The thing about working fulltime, even at a job you absolutely love, is that it sometimes feels like you have to save up the real quality you-time for the weekends. That’s not to say that I don’t thoroughly enjoy my weekday evenings. I wake up isanely early so I can leave the office by 4 and therefore have plenty of ‘real life’ time—I’m someone who needs a lot of this to feel like an actual human being. Still, by the time I get home, pack my lunch for the next day, kiss my bunny hello, empty the dishwasher, etc., it can sometimes feel like the evening flies by before I’ve had a chance to savor any real downtime. Often, the most I am able to accomplish is some knitting (or crocheting these days) and hand stitching.
This was case on Monday night. I squeezed in about an hour of work on my Kandinsky quilt before heading to Ole with Kyle for dinner. I mean, I’m not complaining. What’s better than a massive Monday night margarita and fresh guacamole?
Well, a couple of things. For one, the fact that Monday is taco day at Ole and you can choose from dozens of delectable flavors (the duck mole won by far):
And secondly, the fried plantains covered in cheese that I can’t help but order every single time we come here:
Good food and quality time with my good man: not a bad way to start of the week. But last night was marvelous in a very different way. Kyle was out of town so I decided to indulge in the type of activities that I generally reserve for weekends. I came home, put on the grungiest clothes I could find (sorry, Kyle!), sacrificed a few Tupperware containers to the cause, and within a couple of hours, had produced this:
Yes, I finally dyed my own fabric—and actually like love the results! I kept this very simple and used powdered dyes and a low-water immersion method and, as you can see, I stuck to solids for this go around. I have plenty more dye and plan on experimenting soon with marbling, but I have to admit I’m very into solids these days—having a simple, bold palette lets the design speak for itself.
I’ve discovered that there’s nothing quite like the high you get from dyeing your own yarn and fabric. It’s beyond gratifying. Having that type of ownership over the materials you use and being involved in every step of the creative process is very empowering.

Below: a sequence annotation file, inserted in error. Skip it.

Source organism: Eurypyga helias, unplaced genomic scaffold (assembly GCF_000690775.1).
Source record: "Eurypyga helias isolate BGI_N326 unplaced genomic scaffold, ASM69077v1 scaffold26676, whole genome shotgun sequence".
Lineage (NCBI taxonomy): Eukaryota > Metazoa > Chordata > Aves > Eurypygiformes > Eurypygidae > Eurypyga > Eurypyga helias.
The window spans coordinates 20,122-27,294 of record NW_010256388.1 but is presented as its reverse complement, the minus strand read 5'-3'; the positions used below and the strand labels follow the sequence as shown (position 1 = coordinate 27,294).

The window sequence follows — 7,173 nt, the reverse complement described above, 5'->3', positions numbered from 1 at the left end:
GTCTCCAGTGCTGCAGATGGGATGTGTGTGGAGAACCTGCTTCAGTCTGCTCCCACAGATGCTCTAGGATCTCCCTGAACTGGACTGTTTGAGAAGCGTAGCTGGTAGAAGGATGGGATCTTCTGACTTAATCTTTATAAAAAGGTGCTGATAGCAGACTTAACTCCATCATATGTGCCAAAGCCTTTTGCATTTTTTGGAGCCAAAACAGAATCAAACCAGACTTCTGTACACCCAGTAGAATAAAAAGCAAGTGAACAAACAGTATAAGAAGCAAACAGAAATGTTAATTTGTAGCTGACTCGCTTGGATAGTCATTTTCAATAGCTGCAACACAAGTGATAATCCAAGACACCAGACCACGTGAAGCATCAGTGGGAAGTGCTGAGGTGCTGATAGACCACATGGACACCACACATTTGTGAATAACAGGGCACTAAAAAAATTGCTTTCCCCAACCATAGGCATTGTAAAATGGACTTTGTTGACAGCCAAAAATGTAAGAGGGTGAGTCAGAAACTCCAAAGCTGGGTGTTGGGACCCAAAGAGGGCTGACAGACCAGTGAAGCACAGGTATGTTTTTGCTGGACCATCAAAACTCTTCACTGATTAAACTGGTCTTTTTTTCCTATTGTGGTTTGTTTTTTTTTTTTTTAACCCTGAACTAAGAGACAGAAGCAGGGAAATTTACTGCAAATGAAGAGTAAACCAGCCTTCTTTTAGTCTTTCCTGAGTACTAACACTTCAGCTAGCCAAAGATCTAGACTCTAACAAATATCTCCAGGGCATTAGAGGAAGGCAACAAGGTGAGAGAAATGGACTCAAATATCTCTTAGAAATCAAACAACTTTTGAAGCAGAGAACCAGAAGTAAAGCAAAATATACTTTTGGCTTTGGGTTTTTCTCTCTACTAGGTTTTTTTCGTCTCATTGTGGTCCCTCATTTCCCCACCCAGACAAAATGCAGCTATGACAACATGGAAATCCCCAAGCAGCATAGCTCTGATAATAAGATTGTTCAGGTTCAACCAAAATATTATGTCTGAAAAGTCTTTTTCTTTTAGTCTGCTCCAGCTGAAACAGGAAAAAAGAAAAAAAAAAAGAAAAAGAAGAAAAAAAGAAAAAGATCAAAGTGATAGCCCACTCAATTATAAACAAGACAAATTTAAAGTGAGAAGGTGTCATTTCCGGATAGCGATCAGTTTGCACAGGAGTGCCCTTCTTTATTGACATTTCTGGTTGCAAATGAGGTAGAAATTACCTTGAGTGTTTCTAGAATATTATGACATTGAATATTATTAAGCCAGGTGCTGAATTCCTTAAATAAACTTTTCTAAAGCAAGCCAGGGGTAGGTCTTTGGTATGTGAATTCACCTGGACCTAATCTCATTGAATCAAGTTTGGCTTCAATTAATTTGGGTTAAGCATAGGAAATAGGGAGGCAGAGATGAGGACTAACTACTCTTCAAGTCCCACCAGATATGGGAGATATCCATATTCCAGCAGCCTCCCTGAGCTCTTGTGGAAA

The fabric is actually from old pillowcases so it’s a very nice, soft, flannel. I’m imagining a kickass patchwork bag for the spring and summer. Like I said, there will be lots of fabric dyeing in my future (er, tonight?). In fact, I could barely stop myself last night and in my fabric dyeing frenzy, I even tore up a few more pillowcases:
But suddenly realized it was 7:30 and I was starving, having foregone my usual pre-dinner munchies (I decided that eating cheese and sweet potato chips while working with powdered dye would be a bad call). So I restrained myself from continuing, and instead whipped up a little pre-meal snack:
That would be my own (even tastier!) fried plantain. I’ve actually tried making these before using various different methods and ingredients, but I’ve discovered that this very sophisticated, complex technique is actually the best: melt a big old hunk of salted butter in a skillet and sauté away until the plantains are lightly browned on both sides. Yes, it’s that simple (I also recently learned that plantains aren’t truly ripe until they look all gross and black-skinned, and it’s worth waiting).
I enjoyed these with a side of sour cream, leftover guac, and feta cheese while I prepared my main course, a very different type of cuisine. I’m not one to give up and I just couldn’t let go of Saturday night’s mishap. Enter injera, round two:
Apparently, you can win them all—you just have to cheat 😉 This injera involved no fermenting, just the following simple ingredients:
- 1 cup whole grain teff flour
- ½ cup whole wheat flour
- ¾ tsp baking powder
- 1 tsp salt
- ¼ cup plain Greek yogurt
- 1 ¾ cup club soda
I did save some of the batter to act as a sourdough starter for my next batch which I suppose will be more ‘authentic’, but I have to say: this simplified version turned out absolutely fabulous. Just look at that moist, spongy goodness:
Injera, it turns out, is alarmingly easy to eat in absurd quantities. It just rolls and folds and squishes so nicely—which means one whole piece can be consumed in a single bite. In my defense, I wasn’t sure if injera would save well so I felt I might as well eat as much as possible—but I did manage to set aside three pieces for lunch the rest of the week so hopefully it does.
Don’t worry, I ate more than a plantain and bread for dinner. The rest of my meal included, big surprise, sweet potato, cheese, and eggs (and my homemade ice cream, naturally)—but who cares? Injera was definitely the star of this meal.
Gosh, I need more weekday nights like this. Turns out, I have more than enough time to feed my creative muse (and my belly). I just have to go for it. I’m quite simply in the best mood ever this morning. I even caught myself belting out Elton John lyrics at the top of my lungs on the drive to work. Hey, don’t judge; there’s a Tiny Dancer in all of us.